Seven Tidbits on Termites
November 25, 2019
Unfortunately, termites enjoy our warm Alabama weather. Buildings throughout the state are at risk of infestations, although certain areas may have higher concentrations. For example, Mobile and Baldwin counties are especially susceptible to the invasive Formosan termite, which showed up there in the late 1980s. Below is some information that may help you and your clients regarding termites, termite treatment, and wood infestation reports.
1. Mud tunnels and swarms - you may have termites.
Termites are not typically seen until a good number are present. Some telltale signs of termites are mud tubes up concrete walls, tunneling in wood or sheetrock, and swarming insects. A termite swarm is when the winged insects fly to form a different colony. Swarms usually occur in the spring, as the weather warms. Keep in mind that flying ants may swarm as well but have some differences - termites have two sets of uniform-sized wings and a uniform-sized waist, while ants have one set of large wings, one set of smaller wings, and a pinched waist. For additional information and pictures, go here. If you see termites, chances are you have an infestation and should have the house treated.
2. A termite contract (commonly referred to as a bond) is not the same as the wood infestation report.
This may be old hat for long-time real estate agents, but terminology is important. A termite contract is the agreement with the termite treatment company in which the company agrees to treat a property for termites. The contract provisions typically cover the term of the contract, how the contract is renewed, what type of treatment is provided, and what happens when termites are found, to name just a few provisions. Obtaining termite treatment is straightforward and should not impact a closing.
A wood infestation report is a report that describes any insect infestations in a building. Purchase agreements usually contain a provision about wood infestation reports, which are typically provided to a buyer before a property closes. The report is done by a pest treatment company which inspects the property for pests. As detailed below, it may be difficult to obtain a wood inspection report for some buildings, which can delay or cancel the closing.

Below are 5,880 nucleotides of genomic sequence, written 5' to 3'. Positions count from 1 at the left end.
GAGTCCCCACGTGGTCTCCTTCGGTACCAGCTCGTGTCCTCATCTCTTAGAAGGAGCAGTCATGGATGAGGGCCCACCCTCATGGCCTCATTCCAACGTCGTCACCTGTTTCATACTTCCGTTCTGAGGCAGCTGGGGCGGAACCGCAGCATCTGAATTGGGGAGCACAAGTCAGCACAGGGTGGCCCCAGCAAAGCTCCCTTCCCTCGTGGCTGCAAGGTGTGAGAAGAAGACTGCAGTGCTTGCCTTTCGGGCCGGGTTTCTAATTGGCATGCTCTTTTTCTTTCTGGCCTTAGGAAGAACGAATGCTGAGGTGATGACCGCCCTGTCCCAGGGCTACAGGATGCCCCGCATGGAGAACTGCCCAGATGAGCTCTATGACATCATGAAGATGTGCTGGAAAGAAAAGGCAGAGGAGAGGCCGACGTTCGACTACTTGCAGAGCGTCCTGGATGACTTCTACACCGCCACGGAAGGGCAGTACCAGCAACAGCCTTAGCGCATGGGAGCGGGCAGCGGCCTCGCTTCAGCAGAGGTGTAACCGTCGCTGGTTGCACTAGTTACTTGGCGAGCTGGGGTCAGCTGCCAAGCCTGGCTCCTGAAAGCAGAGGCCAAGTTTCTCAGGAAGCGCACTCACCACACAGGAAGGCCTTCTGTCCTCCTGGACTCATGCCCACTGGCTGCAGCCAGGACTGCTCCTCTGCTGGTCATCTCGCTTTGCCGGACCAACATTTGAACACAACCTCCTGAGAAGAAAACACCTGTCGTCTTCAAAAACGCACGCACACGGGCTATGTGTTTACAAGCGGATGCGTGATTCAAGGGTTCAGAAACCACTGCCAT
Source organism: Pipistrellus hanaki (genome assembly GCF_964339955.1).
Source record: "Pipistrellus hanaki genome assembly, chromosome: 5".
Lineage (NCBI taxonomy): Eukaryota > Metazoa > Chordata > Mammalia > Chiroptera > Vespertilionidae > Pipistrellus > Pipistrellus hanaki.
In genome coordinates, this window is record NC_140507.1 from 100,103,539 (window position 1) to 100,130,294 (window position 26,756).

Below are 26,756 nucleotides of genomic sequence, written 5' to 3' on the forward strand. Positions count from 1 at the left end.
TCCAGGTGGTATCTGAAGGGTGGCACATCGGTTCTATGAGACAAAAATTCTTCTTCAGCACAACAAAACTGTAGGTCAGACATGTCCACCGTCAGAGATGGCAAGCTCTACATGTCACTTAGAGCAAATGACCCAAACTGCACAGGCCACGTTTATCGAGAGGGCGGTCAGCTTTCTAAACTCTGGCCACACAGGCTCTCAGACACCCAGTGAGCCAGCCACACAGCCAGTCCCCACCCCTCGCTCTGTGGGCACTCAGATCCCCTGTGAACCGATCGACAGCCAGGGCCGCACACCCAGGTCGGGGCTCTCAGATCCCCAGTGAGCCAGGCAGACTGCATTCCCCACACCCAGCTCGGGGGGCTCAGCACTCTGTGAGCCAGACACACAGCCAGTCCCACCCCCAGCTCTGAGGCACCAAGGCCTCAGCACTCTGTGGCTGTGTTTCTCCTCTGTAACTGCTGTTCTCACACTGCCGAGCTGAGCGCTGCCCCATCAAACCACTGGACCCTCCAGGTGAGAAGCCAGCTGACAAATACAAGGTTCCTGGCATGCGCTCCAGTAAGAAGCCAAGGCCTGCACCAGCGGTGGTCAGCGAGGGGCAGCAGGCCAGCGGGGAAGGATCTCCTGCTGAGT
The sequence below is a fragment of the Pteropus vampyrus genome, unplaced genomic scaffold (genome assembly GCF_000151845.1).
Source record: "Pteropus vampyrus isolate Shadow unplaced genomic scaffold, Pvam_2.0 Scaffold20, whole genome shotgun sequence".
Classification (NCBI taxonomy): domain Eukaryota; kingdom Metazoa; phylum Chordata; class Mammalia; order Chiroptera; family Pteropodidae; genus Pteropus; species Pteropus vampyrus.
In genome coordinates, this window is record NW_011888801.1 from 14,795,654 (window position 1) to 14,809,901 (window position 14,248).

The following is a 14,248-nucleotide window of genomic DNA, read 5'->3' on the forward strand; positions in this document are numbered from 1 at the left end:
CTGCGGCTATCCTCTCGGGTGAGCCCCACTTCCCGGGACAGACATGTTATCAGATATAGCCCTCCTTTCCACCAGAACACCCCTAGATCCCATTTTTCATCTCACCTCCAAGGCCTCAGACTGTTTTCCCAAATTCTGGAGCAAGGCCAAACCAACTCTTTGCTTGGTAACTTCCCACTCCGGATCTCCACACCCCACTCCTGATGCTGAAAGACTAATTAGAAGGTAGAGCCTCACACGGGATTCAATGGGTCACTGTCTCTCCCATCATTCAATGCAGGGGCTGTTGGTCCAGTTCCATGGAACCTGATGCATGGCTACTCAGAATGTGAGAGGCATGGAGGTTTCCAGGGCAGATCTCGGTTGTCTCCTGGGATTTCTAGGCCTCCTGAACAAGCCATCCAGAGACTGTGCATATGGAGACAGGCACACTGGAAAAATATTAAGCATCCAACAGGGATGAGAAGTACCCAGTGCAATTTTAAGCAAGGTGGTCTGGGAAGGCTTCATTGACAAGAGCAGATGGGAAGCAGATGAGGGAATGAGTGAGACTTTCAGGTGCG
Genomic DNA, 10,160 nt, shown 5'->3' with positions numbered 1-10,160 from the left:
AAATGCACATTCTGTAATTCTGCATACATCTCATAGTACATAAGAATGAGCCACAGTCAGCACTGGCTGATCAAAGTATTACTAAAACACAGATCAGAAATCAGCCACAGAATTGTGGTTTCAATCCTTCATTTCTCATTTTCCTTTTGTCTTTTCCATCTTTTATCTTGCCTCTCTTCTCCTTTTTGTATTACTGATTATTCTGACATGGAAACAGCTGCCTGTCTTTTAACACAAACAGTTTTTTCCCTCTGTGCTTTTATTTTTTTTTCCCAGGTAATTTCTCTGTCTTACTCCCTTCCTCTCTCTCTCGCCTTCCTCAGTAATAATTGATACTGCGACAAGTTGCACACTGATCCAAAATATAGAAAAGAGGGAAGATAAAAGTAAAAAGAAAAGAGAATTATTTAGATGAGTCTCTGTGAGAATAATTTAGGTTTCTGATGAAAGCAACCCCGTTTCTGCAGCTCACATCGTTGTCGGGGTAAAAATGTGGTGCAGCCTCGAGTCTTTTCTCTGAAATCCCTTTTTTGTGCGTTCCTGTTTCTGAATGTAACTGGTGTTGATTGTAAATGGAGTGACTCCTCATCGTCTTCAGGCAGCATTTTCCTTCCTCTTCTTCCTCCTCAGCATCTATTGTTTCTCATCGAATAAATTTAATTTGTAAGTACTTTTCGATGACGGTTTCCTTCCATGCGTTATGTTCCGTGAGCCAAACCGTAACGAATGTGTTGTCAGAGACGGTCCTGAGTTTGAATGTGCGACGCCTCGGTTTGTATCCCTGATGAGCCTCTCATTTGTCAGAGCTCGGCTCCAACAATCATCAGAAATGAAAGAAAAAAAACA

3. Some companies will not do a wood infestation report on houses when certain materials are present.
When not installed with termites in mind, certain materials hinder or prevent a termite company from providing a wood inspection report on a house. Spray-foam insulation is one of these materials because the structure under the insulation (studs, joists, etc.) are not easily viewed to determine whether termites are present. Because spray-foam insulation has only been used for a short time, the issue is usually limited to newer homes. If you are planning to have spray-foam insulation installed in a home, whether in a new or existing home, discuss with the insulation company about installing the insulation in a way that allows termite inspections. For those with spray-foam insulation, consider the next point.
4. Think twice before switching termite companies.
Some home buyers may express interest in changing to another termite treatment company instead of going with the seller’s existing company. Before changing termite companies, keep in mind that changing companies can create a proof issue if termite damage is found. The new company may claim that the damage occurred during the old company’s tenure, while the old company may claim it is new damage. This is especially true for newer houses that have had the same termite company treating the property since construction. In these situations, any damage could only have occurred during the time that the original termite company treated the house, negating the proof issue.
Also, if the house has spray-foam insulation, switching companies may cause issues obtaining a wood infestation report if the buyer later wants to sell the house. This can occur when the new company is comfortable treating a house for termites but not comfortable signing a report on whether termites are present.
5. Two treatments are commonly used.
There are two common treatments for termites. One is a liquid treatment that is applied to the soil around a building. Termites tunneling through the treated soil encounter the treatment and are killed. The second common treatment is a bait station, where, much like it sounds, delayed-action bait is placed in a cylinder below ground around a home. Termites eat the feed, take some back to the nest and are killed. Some companies do one treatment or the other, and other companies do both. Both treatments are effective, but it is a good idea to talk to your termite company about which they do and why.
6. Read the termite contract - re-treatment does not mean repair.
Termite contracts are not all the same. Some termite contracts do not require the termite company to repair termite damage but only provide for re-treatment of the property when termites are found. Other contracts will provide for repair of damages from termites while the house is under contract. Even the repair provisions can differ. Some repair provisions only cover damage to the structure while others also cover furniture. It is vitally important to read the contract and know what is covered and what is not covered.
7. Be present during the annual inspection.
What can homeowners do to protect themselves and their property you may ask? The most obvious is to hire a termite company to treat a house for termites. Alabama law requires termite companies to provide annual inspections of houses they have under contract. So, homeowners should make an effort to be present when the termite company does its annual inspection. While with the company, you can see what they are doing and ask questions. This not only serves as accountability for the termite company but a way to know what has been done if termites later appear.